Does it work better for you? Are there other hard-to-find links that we should work to put into the “Editor’s Pick” tab?

Tuning Into Better Improvements

As promised in the last post, yesterday we rolled out a new NASA Television schedule page. This page shows NASA’s three television channels listed much like you’d see listings in your local newspaper with blocks of time indicating which program is on which channel. We hope this small improvement makes the online program schedule easier to read.

NASA TV Schedule Screenshot

This change also combines program information into one place instead of the old model of three different schedules depending upon whether something was regularly scheduled, a live event, or a mission event. Now the schedules for all three channels are listed on one page. Additionally, when a user hovers their mouse over the program title, they see a small window open that has either a description of the program or a link for more information. This was added in response to user feedback that more information was sometimes necessary, especially on cryptically named television programs.

Listings of upcoming programs, events and features on NASA TV’s Public, Education and Media channels now can be accessed easily in the NASA TV section.

Stay tuned for more changes coming soon to

New Social Media Integration Features

A big hello from the Web Team at NASA Headquarters. We’re starting this blog to keep you informed about what’s going on ‘Behind the Page.’ We hope to update this on a weekly basis or more frequently as needed. It’ll be the place where we talk about new features in the works, respond to your e-mails and issues, and highlight intriguing things from across the web site. Without any further ado, let’s jump right into the deep end.  

Screenshot of new Connect menuSome of you have e-mailed us, tweeted us, and inquired over the past few months suggesting that we integrate our social media into the home page more and your wishes are being answered. We’ve been collecting all of NASA’s vast social media presences on a page that’s linked in the top navigation bar under the button “Collaborate.” While that page has several good resources, we’ve found that some folks keep missing the links to NASA’s Twitter, Facebook, YouTube, etc.

As a result of this confusion, we’ve surveyed other leading Web sites online. Looking at these sites, we decided that maybe we weren’t calling it what you all were expecting to see. We’re re-labeling that button into ‘Connect’ instead of ‘Collaborate’ as that has become more of a standard label for an organization’s social media section. To also help you locate the main NASA social media accounts, we’ve added them to a new drop-down menu that displays when you hover your mouse over the new ‘Connect’ button in the top navigation bar. As always, if you click on the Connect button or the new ‘More Social Media…’ link in the bottom of the drop-down menu, you can reach the main NASA social media page that has all of our links on it. Hopefully, this change will make our top navigation more user-friendly to everyone looking to connect with NASA on social media.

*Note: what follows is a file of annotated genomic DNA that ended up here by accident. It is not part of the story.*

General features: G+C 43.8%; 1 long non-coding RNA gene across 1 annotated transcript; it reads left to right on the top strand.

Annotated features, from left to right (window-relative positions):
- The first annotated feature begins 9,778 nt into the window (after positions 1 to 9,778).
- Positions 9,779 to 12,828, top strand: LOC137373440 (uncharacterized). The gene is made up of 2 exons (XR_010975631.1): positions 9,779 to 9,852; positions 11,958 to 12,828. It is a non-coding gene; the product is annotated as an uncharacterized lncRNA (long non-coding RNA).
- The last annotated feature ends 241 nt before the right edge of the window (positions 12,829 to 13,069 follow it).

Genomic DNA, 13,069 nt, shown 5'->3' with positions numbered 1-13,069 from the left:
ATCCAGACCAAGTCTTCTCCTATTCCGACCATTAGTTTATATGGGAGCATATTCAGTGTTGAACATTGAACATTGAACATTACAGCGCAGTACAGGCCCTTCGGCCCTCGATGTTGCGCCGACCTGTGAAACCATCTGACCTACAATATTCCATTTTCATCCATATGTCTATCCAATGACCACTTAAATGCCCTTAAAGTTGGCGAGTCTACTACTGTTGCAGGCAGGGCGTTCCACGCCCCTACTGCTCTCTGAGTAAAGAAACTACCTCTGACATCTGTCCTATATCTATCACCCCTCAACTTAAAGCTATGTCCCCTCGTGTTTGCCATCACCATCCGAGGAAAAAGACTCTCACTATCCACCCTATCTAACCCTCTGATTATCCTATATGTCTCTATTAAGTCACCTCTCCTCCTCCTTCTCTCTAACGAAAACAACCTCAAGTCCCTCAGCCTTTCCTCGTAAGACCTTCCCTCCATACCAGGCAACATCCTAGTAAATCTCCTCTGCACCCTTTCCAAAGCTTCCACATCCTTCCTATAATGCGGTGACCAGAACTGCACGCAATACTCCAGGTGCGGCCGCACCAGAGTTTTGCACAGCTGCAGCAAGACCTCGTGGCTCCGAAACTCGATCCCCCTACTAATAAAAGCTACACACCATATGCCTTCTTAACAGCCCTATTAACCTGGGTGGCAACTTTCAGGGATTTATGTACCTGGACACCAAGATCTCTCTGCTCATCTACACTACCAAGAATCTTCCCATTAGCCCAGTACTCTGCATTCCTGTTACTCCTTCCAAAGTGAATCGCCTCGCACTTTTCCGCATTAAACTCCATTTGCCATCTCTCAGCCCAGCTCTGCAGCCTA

Screenshot of the New Twitter Updates boxAnother exciting change that’s been in the works for a while is also being unveiled at the same time. In the right column of the home page we’re replacing our current “Get NASA Updates” module with two new modules. The first presents updates from the @NASA Twitter feed in near-real time ; the second, smaller box allows you to sign-up for NASA updates by e-mail. We hope that displaying the Twitter feed on the home page will show a broader cross-section of material across, including material that won’t fit into our featured spaces on the home page. Additionally, we’re hoping the smaller e-mail subscription box has a better look-and-feel to fit in with everything else going on with the (admittedly, pretty busy) home page.

These changes are just the first of a series of tweaks that are coming on as we look at how to streamline our online presence to make it more user-friendly. We know that we have a very dedicated following of folks from every corner of cyberspace. This blog and your comments will hopefully allow us to share insight into what’s in the works here at NASA and also be a forum for us to hear about what you’d like us to work on next. No promises are being made, but we’ll always have an open ear.

As always, you can e-mail the Web Team at or drop us a line in the comments. We’ll try to respond as time allows, but know that we read every comment and e-mail that comes through the door.